Currently Not Available In Store - Usually Available for Shipping, In-Store Pickup, or Curbside Pickup in 1-5 Days
Weaving connections between indigenous modes of oral storytelling, visual depiction, and contemporary American Indian literature, Deep Waters demonstrates the continuing relationship between traditional and contemporary Native American systems of creative representation and signification. Christopher B. Teuton begins with a study of Mesoamerican writings, Diné sand paintings, and Haudenosaunee wampum belts. He proposes a theory of how and why indigenous oral and graphic means of recording thought are interdependent, their functions and purposes determined by social, political, and cultural contexts.
The center of this book examines four key works of contemporary American Indian literature by N. Scott Momaday, Gerald Vizenor, Ray A. Young Bear, and Robert J. Conley. Through a textually grounded exploration of what Teuton calls the oral impulse, the graphic impulse, and the critical impulse, we see how and why various types of contemporary Native literary production are interrelated and draw from long-standing indigenous methods of creative representation. Teuton breaks down the disabling binary of orality and literacy, offering readers a cogent, historically informed theory of indigenous textuality that allows for deeper readings of Native American cultural and literary expression.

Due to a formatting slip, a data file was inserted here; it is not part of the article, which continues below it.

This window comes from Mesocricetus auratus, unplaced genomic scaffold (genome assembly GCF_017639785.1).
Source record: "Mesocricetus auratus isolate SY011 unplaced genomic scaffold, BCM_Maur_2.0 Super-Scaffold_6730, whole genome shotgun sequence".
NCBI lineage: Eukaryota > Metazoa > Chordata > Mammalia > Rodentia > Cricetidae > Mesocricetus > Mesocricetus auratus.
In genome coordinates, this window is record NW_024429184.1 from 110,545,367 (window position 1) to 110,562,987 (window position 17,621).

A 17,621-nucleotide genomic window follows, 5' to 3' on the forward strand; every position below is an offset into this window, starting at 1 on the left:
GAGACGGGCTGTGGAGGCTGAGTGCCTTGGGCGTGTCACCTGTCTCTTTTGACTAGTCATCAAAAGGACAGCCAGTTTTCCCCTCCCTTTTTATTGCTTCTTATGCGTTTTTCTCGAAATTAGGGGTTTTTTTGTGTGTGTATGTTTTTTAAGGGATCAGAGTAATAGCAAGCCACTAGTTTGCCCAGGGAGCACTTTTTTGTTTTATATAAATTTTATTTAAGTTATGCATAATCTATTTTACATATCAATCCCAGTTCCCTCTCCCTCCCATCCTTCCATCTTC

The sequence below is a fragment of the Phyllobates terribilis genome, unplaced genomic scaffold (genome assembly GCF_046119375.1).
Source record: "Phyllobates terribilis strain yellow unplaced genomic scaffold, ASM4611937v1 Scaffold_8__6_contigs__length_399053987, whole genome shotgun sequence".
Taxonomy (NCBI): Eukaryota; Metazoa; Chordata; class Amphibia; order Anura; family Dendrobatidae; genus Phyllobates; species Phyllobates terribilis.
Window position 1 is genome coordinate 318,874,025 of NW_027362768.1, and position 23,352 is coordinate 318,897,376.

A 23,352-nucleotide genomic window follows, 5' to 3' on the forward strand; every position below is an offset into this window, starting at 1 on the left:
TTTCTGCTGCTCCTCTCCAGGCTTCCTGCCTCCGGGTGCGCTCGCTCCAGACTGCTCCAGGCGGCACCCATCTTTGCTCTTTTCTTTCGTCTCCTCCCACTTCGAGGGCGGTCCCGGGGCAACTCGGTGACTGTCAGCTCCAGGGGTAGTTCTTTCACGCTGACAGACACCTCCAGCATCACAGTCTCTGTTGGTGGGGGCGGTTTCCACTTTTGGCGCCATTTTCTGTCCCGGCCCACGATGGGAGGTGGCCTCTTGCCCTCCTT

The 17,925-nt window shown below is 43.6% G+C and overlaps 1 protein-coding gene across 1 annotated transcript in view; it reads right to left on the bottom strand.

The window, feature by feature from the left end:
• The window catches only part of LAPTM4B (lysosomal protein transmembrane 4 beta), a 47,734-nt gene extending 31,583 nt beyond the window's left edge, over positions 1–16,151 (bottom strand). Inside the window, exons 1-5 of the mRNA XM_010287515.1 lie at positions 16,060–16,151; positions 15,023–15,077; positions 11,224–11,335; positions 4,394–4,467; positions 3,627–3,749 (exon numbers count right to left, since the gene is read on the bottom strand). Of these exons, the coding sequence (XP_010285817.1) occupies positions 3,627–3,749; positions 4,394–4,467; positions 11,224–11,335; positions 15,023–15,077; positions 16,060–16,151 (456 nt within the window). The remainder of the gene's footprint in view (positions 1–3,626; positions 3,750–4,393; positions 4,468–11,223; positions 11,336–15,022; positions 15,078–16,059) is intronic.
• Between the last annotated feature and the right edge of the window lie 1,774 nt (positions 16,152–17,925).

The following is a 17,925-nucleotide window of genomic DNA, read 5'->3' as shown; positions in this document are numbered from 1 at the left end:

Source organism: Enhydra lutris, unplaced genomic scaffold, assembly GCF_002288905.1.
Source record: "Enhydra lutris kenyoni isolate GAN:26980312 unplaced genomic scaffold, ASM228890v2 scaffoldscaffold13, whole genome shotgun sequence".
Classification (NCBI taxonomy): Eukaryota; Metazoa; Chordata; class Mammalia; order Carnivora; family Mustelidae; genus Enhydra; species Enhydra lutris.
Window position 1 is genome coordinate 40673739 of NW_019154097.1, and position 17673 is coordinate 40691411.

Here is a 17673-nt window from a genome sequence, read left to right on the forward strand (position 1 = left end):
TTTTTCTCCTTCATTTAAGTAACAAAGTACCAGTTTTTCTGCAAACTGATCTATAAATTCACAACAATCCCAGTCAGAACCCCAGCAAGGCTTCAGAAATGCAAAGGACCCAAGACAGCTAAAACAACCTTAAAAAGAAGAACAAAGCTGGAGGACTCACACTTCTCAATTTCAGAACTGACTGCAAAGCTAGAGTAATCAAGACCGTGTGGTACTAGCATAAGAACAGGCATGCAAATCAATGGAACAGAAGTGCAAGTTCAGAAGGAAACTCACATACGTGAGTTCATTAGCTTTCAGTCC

About the Author
Christopher B. Teuton (Cherokee Nation) is a professor of American Indian studies at the University of Washington. He is the author of the American Book Award–winner Cherokee Stories of the Turtle Island Liars and the coeditor of Reasoning Together: The Native Critics Collective.
"Articulating a much-needed change in the way scholars approach Native American literatures, Teuton's thought-provoking study redefines one's sense of the relationship between tradition and modernity and poses significant questions for further research and work in the field."—C.L. Sheffield, Choice
"Christopher Teuton's study of four American Indian writers . . . offers a useful model for theorizing the interdependence of oral and written traditions within Indigenous communities."—Lindsey Claire Smith, Great Plains Quarterly